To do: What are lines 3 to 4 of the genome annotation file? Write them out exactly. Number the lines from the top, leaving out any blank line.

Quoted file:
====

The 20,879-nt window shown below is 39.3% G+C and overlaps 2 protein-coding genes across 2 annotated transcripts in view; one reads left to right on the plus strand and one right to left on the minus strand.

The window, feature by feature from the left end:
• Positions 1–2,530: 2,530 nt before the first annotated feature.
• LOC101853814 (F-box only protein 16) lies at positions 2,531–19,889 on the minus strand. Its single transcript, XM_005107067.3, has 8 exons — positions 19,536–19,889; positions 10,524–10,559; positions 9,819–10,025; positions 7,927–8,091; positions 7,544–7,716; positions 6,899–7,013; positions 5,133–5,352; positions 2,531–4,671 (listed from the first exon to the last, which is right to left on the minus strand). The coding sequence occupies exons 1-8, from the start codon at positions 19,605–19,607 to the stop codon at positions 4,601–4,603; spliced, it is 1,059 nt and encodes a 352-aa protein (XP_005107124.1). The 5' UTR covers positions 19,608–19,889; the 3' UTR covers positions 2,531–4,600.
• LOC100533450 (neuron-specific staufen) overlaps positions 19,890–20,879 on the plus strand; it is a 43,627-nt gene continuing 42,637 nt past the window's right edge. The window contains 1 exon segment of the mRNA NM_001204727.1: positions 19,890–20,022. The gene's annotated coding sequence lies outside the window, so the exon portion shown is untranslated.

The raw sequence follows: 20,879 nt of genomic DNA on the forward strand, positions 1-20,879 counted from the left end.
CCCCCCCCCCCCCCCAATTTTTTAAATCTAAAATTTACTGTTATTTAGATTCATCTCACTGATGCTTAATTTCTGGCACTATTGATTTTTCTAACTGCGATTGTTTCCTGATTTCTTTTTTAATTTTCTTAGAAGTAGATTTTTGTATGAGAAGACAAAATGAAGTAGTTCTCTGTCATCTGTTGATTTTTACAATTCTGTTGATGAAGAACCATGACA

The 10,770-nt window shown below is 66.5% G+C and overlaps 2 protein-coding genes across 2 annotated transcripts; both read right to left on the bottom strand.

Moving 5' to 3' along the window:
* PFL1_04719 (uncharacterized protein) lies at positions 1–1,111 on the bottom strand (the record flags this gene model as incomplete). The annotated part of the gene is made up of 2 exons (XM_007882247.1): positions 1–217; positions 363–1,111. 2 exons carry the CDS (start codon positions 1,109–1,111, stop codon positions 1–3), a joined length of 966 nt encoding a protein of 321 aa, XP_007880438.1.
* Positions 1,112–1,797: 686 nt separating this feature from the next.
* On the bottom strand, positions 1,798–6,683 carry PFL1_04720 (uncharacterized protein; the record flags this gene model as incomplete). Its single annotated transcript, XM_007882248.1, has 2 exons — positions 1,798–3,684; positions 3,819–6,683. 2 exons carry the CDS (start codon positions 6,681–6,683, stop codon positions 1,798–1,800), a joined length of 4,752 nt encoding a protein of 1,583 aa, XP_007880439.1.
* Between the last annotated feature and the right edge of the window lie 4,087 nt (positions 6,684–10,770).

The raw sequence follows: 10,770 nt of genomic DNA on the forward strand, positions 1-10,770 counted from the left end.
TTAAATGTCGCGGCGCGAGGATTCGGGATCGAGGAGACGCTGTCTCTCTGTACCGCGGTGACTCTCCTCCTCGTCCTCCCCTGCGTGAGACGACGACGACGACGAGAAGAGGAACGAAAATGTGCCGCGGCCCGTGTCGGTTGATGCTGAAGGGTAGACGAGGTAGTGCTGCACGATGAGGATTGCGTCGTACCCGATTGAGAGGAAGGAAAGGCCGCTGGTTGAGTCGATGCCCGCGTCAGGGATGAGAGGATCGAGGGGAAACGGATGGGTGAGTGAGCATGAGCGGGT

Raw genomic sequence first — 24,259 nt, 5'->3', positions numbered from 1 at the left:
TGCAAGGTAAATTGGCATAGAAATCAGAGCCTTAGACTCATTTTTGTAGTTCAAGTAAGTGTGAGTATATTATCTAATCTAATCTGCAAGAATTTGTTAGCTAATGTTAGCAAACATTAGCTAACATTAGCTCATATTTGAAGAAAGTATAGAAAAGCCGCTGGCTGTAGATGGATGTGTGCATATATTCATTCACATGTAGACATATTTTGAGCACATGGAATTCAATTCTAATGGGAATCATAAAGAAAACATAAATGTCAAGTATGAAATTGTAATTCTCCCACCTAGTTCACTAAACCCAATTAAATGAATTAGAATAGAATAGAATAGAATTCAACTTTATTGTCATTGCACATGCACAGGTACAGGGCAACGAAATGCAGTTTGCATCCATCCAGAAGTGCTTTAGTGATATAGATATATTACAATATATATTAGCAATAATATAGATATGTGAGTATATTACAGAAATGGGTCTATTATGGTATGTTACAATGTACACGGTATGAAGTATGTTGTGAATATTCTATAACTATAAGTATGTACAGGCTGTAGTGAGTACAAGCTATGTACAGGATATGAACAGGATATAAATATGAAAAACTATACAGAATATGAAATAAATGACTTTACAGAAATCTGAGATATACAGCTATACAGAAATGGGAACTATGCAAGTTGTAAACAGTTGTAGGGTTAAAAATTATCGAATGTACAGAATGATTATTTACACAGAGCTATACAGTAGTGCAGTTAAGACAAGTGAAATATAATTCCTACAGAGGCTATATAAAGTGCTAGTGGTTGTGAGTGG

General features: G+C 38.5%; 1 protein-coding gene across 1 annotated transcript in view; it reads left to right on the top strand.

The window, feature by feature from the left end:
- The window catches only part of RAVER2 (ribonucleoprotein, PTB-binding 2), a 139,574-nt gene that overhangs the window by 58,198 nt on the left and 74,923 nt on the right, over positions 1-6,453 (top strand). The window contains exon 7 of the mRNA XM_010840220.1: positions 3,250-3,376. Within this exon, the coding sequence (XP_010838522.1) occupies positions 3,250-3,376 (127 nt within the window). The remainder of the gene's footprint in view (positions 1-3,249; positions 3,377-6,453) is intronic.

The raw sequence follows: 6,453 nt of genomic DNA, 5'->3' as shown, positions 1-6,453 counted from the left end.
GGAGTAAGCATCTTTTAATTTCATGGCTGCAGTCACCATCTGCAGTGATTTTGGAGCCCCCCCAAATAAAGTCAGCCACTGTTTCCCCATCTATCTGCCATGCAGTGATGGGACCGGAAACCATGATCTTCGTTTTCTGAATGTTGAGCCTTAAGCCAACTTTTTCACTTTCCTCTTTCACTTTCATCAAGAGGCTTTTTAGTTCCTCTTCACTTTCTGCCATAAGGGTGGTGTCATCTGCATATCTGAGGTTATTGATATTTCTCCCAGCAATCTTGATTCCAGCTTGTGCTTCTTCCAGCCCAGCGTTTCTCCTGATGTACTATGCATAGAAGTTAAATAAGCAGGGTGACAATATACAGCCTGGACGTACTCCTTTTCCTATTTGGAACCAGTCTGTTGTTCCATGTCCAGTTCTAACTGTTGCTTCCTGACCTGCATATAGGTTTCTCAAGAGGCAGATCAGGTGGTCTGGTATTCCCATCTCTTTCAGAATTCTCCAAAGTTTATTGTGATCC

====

• Positions 1–2,530: 2,530 nt before the first annotated feature.
• LOC101853814 (F-box only protein 16) lies at positions 2,531–19,889 on the minus strand. Its single transcript, XM_005107067.3, has 8 exons — positions 19,536–19,889; positions 10,524–10,559; positions 9,819–10,025; positions 7,927–8,091; positions 7,544–7,716; positions 6,899–7,013; positions 5,133–5,352; positions 2,531–4,671 (listed from the first exon to the last, which is right to left on the minus strand). The coding sequence occupies exons 1-8, from the start codon at positions 19,605–19,607 to the stop codon at positions 4,601–4,603; spliced, it is 1,059 nt and encodes a 352-aa protein (XP_005107124.1). The 5' UTR covers positions 19,608–19,889; the 3' UTR covers positions 2,531–4,600.